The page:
As several reviews have outlined, combining these varied interventions will likely produce better results than attempting just one (7, 14). Such a multi-pronged perspective has always made sense to us here at Omega3 Innovations. That is why we take a synergistic approach in creating our products – such as combining our pristine omega-3 oil together with vitamin D3 and melatonin.
In short, there is hope for your muscles after age 40. With the right nutrients and consistent exercise, you can work to preserve and increase your muscle strength. With time, looking in the mirror will be a less frightful experience!
1. Du, K., Goates, S., Arensberg, M. B., Pereira, S. & Gaillard, T. (2018). Prevalence of Sarcopenia and Sarcopenic Obesity Vary with Race/Ethnicity and Advancing Age. Diversity and Equality in Health and Care (2018) 15(4): 175-183.
2. Huang, Y. H., Chiu, W. C., Hsu, Y. P., Lo, Y. L. & Wang, Y. H. (2020). Effects of Omega-3 Fatty Acids on Muscle Mass, Muscle Strength and Muscle Performance among the Elderly: A Meta-Analysis. Nutrients, 12(12), 3739.
3. Kirwan, R., McCullough, D., Butler, T., Perez de Heredia, F., Davies, I. G. & Stewart, C. (2020). Sarcopenia During COVID-19 Lockdown Restrictions: Long-Term Health Effects of Short-Term Muscle Loss. GeroScience, 42(6): 1547–1578.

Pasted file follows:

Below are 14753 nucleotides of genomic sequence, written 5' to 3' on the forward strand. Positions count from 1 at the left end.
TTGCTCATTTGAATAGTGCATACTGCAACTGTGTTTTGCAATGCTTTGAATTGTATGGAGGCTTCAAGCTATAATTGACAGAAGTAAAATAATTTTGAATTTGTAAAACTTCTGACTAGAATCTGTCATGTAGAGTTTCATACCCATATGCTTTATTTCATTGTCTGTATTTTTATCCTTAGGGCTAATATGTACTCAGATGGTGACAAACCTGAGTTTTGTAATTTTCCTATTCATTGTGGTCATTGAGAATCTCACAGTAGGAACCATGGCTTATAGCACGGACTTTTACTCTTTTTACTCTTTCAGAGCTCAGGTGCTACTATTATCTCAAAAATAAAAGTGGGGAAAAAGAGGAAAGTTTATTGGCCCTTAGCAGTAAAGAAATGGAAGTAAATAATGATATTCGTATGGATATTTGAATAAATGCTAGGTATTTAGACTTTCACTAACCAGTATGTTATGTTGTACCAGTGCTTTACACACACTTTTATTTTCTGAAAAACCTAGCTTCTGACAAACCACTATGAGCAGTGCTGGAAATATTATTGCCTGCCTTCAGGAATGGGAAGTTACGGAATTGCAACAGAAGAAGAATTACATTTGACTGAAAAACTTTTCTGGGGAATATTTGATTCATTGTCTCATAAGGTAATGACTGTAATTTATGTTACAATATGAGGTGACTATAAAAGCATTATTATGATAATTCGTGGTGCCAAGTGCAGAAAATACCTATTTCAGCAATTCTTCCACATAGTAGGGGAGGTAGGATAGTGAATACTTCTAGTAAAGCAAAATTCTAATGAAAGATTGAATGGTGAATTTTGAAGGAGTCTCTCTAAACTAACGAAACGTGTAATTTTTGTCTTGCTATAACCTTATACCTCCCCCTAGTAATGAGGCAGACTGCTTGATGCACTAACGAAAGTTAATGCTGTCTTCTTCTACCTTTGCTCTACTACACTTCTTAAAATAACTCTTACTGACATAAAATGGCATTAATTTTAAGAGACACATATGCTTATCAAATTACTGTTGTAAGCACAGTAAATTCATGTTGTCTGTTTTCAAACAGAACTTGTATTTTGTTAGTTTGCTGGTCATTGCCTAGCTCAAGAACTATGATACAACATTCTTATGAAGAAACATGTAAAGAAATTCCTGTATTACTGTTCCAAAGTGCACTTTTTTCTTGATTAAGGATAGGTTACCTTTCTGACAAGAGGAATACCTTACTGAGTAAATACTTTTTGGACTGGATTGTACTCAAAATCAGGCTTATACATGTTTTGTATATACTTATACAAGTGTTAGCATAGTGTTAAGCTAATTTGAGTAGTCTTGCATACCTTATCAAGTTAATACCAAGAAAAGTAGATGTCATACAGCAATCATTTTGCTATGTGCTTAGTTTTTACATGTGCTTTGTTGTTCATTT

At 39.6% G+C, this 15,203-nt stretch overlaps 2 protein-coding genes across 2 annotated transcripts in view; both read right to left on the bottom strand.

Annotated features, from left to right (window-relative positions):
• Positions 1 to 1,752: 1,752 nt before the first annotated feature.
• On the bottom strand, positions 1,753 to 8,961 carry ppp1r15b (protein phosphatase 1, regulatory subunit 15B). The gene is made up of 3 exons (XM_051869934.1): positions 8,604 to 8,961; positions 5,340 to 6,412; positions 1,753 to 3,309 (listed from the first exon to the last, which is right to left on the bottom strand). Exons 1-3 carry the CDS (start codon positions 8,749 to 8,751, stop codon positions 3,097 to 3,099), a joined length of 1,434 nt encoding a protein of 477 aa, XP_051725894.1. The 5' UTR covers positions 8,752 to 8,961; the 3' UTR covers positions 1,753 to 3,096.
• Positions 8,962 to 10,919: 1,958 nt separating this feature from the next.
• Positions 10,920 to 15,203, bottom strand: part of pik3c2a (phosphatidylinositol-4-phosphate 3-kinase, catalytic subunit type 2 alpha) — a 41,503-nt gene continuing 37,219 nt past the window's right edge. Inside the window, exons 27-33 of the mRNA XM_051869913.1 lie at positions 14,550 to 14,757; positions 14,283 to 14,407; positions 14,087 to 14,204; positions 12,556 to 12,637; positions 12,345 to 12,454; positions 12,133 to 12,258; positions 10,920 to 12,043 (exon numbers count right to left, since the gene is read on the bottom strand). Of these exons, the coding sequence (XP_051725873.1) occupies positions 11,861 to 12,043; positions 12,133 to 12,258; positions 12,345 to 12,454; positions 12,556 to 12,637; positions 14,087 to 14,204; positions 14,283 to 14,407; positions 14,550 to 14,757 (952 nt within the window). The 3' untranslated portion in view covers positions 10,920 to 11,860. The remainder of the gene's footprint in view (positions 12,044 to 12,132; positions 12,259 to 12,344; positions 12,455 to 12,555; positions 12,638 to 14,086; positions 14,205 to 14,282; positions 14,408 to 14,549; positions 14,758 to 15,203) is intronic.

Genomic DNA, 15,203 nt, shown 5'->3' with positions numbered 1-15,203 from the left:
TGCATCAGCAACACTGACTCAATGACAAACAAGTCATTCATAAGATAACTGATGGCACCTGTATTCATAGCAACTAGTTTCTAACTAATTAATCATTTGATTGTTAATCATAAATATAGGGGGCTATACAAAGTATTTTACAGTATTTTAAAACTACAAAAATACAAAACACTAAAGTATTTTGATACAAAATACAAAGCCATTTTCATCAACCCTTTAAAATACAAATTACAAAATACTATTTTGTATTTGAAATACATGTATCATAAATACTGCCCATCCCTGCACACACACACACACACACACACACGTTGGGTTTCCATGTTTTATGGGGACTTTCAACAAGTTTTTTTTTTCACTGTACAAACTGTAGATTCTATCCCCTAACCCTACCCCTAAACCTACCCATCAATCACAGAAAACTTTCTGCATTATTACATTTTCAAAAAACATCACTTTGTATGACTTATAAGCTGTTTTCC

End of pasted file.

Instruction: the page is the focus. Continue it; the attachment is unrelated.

4. Yang, W., Lee, J. W., Kim, Y., Lee, J. H. & Kang, H. T. (2020). Increased Omega-3 Fatty Acid Intake Is Inversely Associated with Sarcopenic Obesity in Women But Not in Men, Based on the 2014-2018 Korean National Health and Nutrition Examination Survey. Journal of Clinical Medicine, 9(12), 3856.
5. Papa, E. V., Dong, X. & Hassan, M. (2017). Resistance Training for Activity Limitations in Older Adults with Skeletal Muscle Function Deficits: A Systematic Review. Clinical Interventions in Aging, 12, 955–961.
6. Smith, G. I., Julliand, S., Reeds, D. N., Sinacore, D. R., Klein, S. & Mittendorfer, B. (2015). Fish Oil-Derived N-3 PUFA Therapy Increases Muscle Mass and Function in Healthy Older Adults. The American Journal of Clinical Nutrition, 102(1), 115–122.
7. Dupont, J., Dedeyne, L., Dalle, S., Koppo, K. & Gielen, E. (2019). The Role of Omega-3 in the Prevention and Treatment of Sarcopenia. Aging Clinical and Experimental Research, 31(6), 825–836.